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July 06, 2022

The fall of Roe vs. Wade has increased interest in vasectomies – but myths are spreading online

Urologists emphasize that the procedure should be considered permanent; it also won't diminish sexual performance

Men's Health Vasectomy
Vasectomies Roe v. Wade Sam Greene/The Enquirer/USA Today Network

Online searches about vasectomies have risen sharply since it first appeared the U.S. Supreme Court would overturn Roe v. Wade. Above, a set of surgical instruments are displayed by a urologist in Ohio.

There has been a growing interest in vasectomies as a way to prevent pregnancy since the U.S. Supreme Court overturned Roe vs. Wade last month, but urologists stress that men should understand the facts about the surgical procedure before they go to get one. 

More than 500,000 vasectomies are performed annually in the United States. With a long-term success rate better than  99%, they are considered the most effective form of birth control after abstinence. It is too soon to know whether the loss of the right to an abortion will lead to an uptick in men getting an vasectomy, interest in the procedure is on the rise.

The Cleveland Clinic told NBC News that it received 90 vasectomy requests in the first few days after the Supreme Court ruling. Typically, they only get three or four a day. And online searches for the term "where can I get a vasectomy" have increased by more than 850%, according to data collected by Innerbody Research. Similar search terms also spiked significantly after a draft of the decision was leaked in May.

There also also are misconceptions being spread on social media about how easy it is for a man to get a vasectomy, but also have it reversed decades later. But that's not all that feasible, urologists say. 

During a vasectomy, the vas deferens – the tubes that carry the sperm out of the testicles – are disconnected so that the sperm can no longer leave the testicles. 

Vasectomies do not impact a man's sexual performance – another myth that has spread on social media – because they don't affect the production of semen, which is made in the prostate and seminal vesicles. Ejaculation will look and feel the same, but there will no longer be any sperm in the semen. The procedure should not adversely affect a man's ability to have an erection or orgasm. 

Most men who decide to get the surgery are doing it because they either are done having children or don't want any at all. For others, a pregnancy would endanger their partner's health or they are a carrier of a genetic disorder that they don't want to pass on to children.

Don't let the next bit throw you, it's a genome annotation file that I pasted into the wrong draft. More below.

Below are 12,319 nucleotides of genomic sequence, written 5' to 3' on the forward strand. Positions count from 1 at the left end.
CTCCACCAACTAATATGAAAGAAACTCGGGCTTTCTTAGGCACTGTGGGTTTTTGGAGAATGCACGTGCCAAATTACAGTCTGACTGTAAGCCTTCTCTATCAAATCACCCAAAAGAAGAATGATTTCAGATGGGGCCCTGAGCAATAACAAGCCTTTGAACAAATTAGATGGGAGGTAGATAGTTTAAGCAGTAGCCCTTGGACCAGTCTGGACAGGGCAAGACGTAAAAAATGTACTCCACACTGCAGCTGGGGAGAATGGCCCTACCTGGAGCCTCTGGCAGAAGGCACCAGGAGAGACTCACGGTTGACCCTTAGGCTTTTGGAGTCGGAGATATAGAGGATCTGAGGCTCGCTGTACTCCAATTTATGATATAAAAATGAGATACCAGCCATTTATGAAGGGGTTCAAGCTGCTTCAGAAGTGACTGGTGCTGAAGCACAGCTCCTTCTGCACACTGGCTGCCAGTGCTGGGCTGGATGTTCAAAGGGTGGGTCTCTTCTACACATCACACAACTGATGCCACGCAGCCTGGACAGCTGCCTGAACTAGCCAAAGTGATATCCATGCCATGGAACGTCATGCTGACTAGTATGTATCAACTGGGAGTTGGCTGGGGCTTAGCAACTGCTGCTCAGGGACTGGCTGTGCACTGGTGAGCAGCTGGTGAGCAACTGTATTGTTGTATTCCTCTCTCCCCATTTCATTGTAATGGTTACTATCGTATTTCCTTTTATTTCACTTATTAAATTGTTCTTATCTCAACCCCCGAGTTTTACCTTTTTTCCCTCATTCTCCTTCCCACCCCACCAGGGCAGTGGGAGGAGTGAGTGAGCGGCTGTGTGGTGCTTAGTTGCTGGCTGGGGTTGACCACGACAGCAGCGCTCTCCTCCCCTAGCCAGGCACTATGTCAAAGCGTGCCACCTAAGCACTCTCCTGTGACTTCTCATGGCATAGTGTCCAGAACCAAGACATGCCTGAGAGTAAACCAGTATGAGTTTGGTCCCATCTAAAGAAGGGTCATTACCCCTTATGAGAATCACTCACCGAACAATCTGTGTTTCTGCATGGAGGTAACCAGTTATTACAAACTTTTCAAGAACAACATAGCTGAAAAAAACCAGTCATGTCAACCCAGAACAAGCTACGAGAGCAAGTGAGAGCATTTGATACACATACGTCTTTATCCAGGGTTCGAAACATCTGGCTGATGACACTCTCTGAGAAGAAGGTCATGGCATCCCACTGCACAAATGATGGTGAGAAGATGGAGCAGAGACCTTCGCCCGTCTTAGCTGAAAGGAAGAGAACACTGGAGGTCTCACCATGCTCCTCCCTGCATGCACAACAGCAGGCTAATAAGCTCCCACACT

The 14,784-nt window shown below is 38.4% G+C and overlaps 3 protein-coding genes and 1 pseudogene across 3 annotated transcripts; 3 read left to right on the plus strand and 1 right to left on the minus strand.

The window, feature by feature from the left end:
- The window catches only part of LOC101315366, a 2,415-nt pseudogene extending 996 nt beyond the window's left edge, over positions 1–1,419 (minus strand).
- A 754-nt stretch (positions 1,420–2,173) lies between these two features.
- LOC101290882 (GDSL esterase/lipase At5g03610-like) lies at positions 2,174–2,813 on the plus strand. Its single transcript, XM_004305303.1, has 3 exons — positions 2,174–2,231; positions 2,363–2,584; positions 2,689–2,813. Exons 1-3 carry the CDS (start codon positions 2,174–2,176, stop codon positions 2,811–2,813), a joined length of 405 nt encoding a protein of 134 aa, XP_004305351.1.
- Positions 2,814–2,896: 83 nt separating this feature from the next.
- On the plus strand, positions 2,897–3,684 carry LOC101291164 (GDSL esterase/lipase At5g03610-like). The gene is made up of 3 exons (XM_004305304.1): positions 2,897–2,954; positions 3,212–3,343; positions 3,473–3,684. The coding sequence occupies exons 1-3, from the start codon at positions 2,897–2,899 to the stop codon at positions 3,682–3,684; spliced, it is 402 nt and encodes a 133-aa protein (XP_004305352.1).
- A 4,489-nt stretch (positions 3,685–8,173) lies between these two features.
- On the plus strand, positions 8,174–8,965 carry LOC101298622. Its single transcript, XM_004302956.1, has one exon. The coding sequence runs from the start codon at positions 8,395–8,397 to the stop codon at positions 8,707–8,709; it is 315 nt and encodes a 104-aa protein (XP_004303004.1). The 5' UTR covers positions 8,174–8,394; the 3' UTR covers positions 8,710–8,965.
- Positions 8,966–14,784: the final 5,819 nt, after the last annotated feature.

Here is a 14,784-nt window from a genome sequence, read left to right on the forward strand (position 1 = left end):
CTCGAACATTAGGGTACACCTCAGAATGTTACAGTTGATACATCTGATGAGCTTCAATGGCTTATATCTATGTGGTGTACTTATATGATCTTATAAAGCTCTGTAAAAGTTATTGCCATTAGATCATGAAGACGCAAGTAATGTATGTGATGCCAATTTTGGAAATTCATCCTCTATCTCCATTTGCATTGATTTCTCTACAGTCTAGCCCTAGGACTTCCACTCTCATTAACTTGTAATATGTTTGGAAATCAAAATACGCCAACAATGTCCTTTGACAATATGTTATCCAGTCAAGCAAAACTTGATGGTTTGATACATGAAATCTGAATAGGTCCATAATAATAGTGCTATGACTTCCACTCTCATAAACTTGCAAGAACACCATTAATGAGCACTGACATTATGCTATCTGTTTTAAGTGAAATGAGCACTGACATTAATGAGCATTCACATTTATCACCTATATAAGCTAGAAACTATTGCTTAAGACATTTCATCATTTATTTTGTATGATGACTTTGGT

But concerns over abortion bans reportedly are leading some younger men who are still unsure if they want children to consider getting vasectomies.

Like female sterilization, male sterilization is a more permanent method of birth control. Urologists say that, as with any surgical procedure, risks and benefits need to be weighed. 

Don't count on a reversal later in life

Urologists warn that vasectomies should be treated as a permanent procedure. While reversals are possible and easier than reversing a woman's tubal ligation, they are not 100% effective. On top of that, the reversal surgery is more invasive and more costly than the sterilization process. There also are a limited number of surgeons who can perform a reversal. For men who may want children later on, less permanent forms of birth control may be the better choice.

The success of a vasectomy reversal depends on multiple factors, including the fertility of the man's partner and how long ago the procedure was done.

"The likelihood of a reversal being successful in someone who's had a vasectomy for 25 years is far lower than the likelihood of a reversal being successful in someone who's had the vasectomy for three years," Doug Stein, a Florida urologist, told The Washington Post.

Besides reversing the vasectomy, a combination of vitro fertilization and sperm aspiration – a nonsurgical procedure to collect sperm – also can be done if a man changes his mind.

A short recovery – but sterilization takes time

Most men can return to work in two to three days, and return to normal exercise and sex within a week. It may take up to two weeks for any bruising or swelling to subside, Penn Medicine urologists say.

This is much shorter than the recovery for women who have their fallopian tubes cut or blocked. Their recovery time takes one to three weeks, but some women need a month for full internal healing. 

But men shouldn't consider themselves sterilized until a semen analysis verifies their procedures worked, urologists say. It can take anywhere from six weeks to three months for sperm to be washed out of the vas deferens. Until clearance is given, men should continue using condoms or other contraceptives. 

Risks of a vasectomy include lingering pain, swelling, bleeding or infection, but these are relatively uncommon. Before making a final decisions, men are encouraged to talk to a urologist about whether a vasectomy is the best option for them.

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